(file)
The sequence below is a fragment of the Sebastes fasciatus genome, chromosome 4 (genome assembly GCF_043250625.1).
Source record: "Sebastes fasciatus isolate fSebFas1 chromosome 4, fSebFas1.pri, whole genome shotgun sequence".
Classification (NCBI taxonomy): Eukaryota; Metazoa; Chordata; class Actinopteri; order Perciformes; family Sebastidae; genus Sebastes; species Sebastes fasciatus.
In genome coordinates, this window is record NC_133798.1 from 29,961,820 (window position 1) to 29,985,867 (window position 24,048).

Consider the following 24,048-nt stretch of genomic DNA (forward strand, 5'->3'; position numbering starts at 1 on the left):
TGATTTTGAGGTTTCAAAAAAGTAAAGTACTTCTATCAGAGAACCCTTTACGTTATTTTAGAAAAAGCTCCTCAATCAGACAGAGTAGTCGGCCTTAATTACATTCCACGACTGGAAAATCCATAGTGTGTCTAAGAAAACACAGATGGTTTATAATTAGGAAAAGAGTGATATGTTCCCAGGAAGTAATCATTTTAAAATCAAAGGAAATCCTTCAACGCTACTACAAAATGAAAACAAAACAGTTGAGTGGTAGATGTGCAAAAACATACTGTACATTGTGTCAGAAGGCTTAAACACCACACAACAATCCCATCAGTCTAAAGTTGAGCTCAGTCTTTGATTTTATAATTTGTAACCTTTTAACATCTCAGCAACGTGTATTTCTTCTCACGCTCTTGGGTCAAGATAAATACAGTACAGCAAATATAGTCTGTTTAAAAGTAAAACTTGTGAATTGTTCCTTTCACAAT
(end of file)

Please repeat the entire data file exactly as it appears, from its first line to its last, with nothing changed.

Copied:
The sequence below is a fragment of the Sebastes fasciatus genome, chromosome 4 (genome assembly GCF_043250625.1).
Source record: "Sebastes fasciatus isolate fSebFas1 chromosome 4, fSebFas1.pri, whole genome shotgun sequence".
Classification (NCBI taxonomy): Eukaryota; Metazoa; Chordata; class Actinopteri; order Perciformes; family Sebastidae; genus Sebastes; species Sebastes fasciatus.
In genome coordinates, this window is record NC_133798.1 from 29,961,820 (window position 1) to 29,985,867 (window position 24,048).

Consider the following 24,048-nt stretch of genomic DNA (forward strand, 5'->3'; position numbering starts at 1 on the left):
TGATTTTGAGGTTTCAAAAAAGTAAAGTACTTCTATCAGAGAACCCTTTACGTTATTTTAGAAAAAGCTCCTCAATCAGACAGAGTAGTCGGCCTTAATTACATTCCACGACTGGAAAATCCATAGTGTGTCTAAGAAAACACAGATGGTTTATAATTAGGAAAAGAGTGATATGTTCCCAGGAAGTAATCATTTTAAAATCAAAGGAAATCCTTCAACGCTACTACAAAATGAAAACAAAACAGTTGAGTGGTAGATGTGCAAAAACATACTGTACATTGTGTCAGAAGGCTTAAACACCACACAACAATCCCATCAGTCTAAAGTTGAGCTCAGTCTTTGATTTTATAATTTGTAACCTTTTAACATCTCAGCAACGTGTATTTCTTCTCACGCTCTTGGGTCAAGATAAATACAGTACAGCAAATATAGTCTGTTTAAAAGTAAAACTTGTGAATTGTTCCTTTCACAAT